Money Matters – Skloff Financial Group Question of the Month – July 1, 2018
A: The Problem — Knowing When Roth IRA Withdrawals Are or Are Not Tax Free
Generally, withdrawals from Roth IRAs are tax free. According to the IRS, “If you satisfy the requirements, qualified distributions are tax-free”. It seems the IRS always has an ‘if”, ‘but’ or ‘subject to’ up its sleeve that can trip you up. And those trip ups can be costly. Non-qualified distributions are subject to income taxes and a 10% penalty.
The Solution — Knowing the Exceptions to Tax Free Roth IRA Withdrawals
Withdrawals from most savings vehicles are subject to income taxes or capital gains taxes. Withdrawals from most retirement accounts are subject to income taxes. Roth IRAs are considered the holy grail of retirement vehicles because you and your beneficiaries can make tax free withdrawals of contributions and gains. So, avoid unnecessary withdrawals at all costs. Avoiding withdrawals permits further tax free wealth creation and preservation. Most retirement accounts, including Traditional IRAs, mandate withdrawals in the form of Required Minimum Distributions (RMDs) by age 70 ½. Roth IRAs do not mandate RMDs for the owner. Furthermore, your spouse can inherit your Roth IRA and continue avoiding RMDs. There are tax implications on Roth IRAs if you do not follow the rules. We examine numerous withdrawal scenarios and the rules associated with them below.
Contributions. You can withdrawal your contributions (principal) at any time and at any age on a tax free and penalty free basis.
Meeting the Age 59 ½ Rule. You can withdrawal your contributions and gains on a tax free and penalty free basis if you are at least 59 ½ years old and have met the five-year rule. The 10% penalty is removed at age 59 ½.
Meeting the 59 ½ Rule and the Five-Year Rule. The IRS defines the five-year rule as, “The 5-year period beginning with the first taxable year for which a contribution was made to a Roth IRA”. Let’s look at an example where you establish a Roth IRA at the age of 56. At the age of 60 you meet the 59 ½ rule, but not the five-year rule. At the age of 60, you can withdrawal your contributions tax free, but your gains would be subject to income taxes. At the age of 61, you can withdraw your contributions and gains tax free.
Before the Age of 59 ½ Five-Year Rule for Roth IRA Conversions. While withdrawals of Roth IRAs are based on a single five-year rule for all Roth IRAs, each Roth IRA conversion has its own five-year rule for those under the age of 59 ½. Let’s look at an example where you convert from a Traditional IRA to a Roth IRA at the age of 50 (conversion 1) and another at age 53 (conversion 2). At the age of 55, you meet the five-year rule on conversion 1, but not yet on conversion 2. You can withdrawal the principal on conversion 1 tax free, but the withdrawals of gains are subject to income taxes and a 10% penalty. You can withdrawal conversion 2, but since it is less than five years old, it is subject to a 10% penalty on the principal and gains, and income taxes on the gains. Withdrawals are evaluated in order of contributions, conversions then gains. After age 59 ½ there are no penalties, but the five-year rule still applies to gains.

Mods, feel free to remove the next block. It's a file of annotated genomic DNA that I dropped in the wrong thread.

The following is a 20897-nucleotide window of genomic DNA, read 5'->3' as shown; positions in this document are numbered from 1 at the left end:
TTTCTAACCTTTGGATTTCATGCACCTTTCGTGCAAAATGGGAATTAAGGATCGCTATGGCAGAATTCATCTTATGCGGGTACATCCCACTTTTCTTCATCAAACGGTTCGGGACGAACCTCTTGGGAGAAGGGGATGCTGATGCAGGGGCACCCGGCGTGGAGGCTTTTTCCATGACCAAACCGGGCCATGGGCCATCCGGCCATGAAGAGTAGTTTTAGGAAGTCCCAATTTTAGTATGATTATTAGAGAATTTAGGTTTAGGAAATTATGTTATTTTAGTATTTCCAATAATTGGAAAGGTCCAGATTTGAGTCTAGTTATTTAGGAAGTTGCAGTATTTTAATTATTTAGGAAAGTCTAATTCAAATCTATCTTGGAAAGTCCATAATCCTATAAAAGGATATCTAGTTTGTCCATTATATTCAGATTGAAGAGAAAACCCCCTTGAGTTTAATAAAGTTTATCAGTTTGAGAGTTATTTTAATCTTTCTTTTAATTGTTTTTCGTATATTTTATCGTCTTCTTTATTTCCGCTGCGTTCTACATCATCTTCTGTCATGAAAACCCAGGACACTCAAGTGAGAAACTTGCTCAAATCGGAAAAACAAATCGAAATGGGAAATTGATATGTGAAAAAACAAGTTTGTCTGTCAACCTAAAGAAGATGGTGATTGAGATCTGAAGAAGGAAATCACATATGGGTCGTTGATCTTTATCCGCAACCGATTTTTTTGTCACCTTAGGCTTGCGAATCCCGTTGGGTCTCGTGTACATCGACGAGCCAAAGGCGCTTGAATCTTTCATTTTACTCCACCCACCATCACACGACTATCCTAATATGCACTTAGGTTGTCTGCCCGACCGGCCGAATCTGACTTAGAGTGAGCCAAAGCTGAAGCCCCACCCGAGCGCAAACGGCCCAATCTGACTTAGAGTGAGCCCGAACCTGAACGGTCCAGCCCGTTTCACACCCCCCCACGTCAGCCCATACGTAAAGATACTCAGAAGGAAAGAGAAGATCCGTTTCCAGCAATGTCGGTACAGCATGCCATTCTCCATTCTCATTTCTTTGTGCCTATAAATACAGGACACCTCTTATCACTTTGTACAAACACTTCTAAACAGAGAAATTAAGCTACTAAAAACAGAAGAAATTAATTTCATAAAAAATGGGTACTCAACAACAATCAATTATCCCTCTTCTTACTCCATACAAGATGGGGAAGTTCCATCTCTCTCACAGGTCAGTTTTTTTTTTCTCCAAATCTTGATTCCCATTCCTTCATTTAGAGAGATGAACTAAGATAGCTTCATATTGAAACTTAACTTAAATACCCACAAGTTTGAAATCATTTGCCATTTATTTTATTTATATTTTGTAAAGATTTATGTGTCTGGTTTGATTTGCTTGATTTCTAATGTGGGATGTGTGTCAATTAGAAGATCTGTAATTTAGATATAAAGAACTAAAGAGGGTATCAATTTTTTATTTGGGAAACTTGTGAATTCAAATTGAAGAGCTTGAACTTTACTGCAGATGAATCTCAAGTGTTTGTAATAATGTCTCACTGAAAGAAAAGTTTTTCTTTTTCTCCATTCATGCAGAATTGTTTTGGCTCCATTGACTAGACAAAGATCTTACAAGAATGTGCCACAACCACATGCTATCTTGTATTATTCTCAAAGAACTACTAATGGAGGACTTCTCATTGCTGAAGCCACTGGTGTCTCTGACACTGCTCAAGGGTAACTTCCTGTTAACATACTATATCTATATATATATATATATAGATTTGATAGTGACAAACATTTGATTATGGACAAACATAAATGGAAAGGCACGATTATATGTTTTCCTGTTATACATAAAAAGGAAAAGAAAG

Before the Age of 59 ½ Due to a Disability. Even if you receive a distribution before you are age 59½, you may not have to pay the 10% additional tax if you are totally and permanently disabled. But the five-year rule still applies.
Before the Age of 59 ½ Due to an Inheritance. With the exception of a spouse, who can inherit a Roth IRA as their own, beneficiaries receive the proceeds of Roth IRAs as an Inherited Roth IRA. Unlike the original Roth IRA owner that can avoid RMDs, Inherited Roth IRA owners are subject to RMDs. Fortunately, those withdrawals are tax free and penalty free at any age. But, the five-year described above carries over to the Inherited Roth IRA. Translation: if the original Roth IRA is four years old, the Inherited Roth IRA owner will have their gains subject to taxes (but not penalties) until the five-year period is met.
First Time Home Purchase. You can withdraw up to $10,000 to purchase a home on a tax free and penalty free basis at any age. But, the five-year rule still applies. The $10,000 limit is a lifetime maximum limit. You can also qualify for the exemption if you are using the money to buy your own home or for your spouse, children, grandchildren or parent.
Higher Education Expenses. Withdrawals for higher education expenses are tax free and penalty free if used for the needs of: you, your: spouse, children, grandchildren or great-grandchildren. Note: the five-year rule applies and withdrawals can be counted as untaxed income for financial aid consideration.
Work closely with your Registered Investment Adviser (RIA) and tax professional in evaluating or completing Roth IRA contributions and withdrawals. Since Roth IRAs are such powerful estate and retirement planning vehicles, withdraw from them only when necessary.
Aaron Skloff, Accredited Investment Fiduciary (AIF), Chartered Financial Analyst (CFA), Master of Business Administration (MBA) is CEO of Skloff Financial Group, a Registered Investment Advisory firm. He can be contacted at www.skloff.com or 908-464-3060.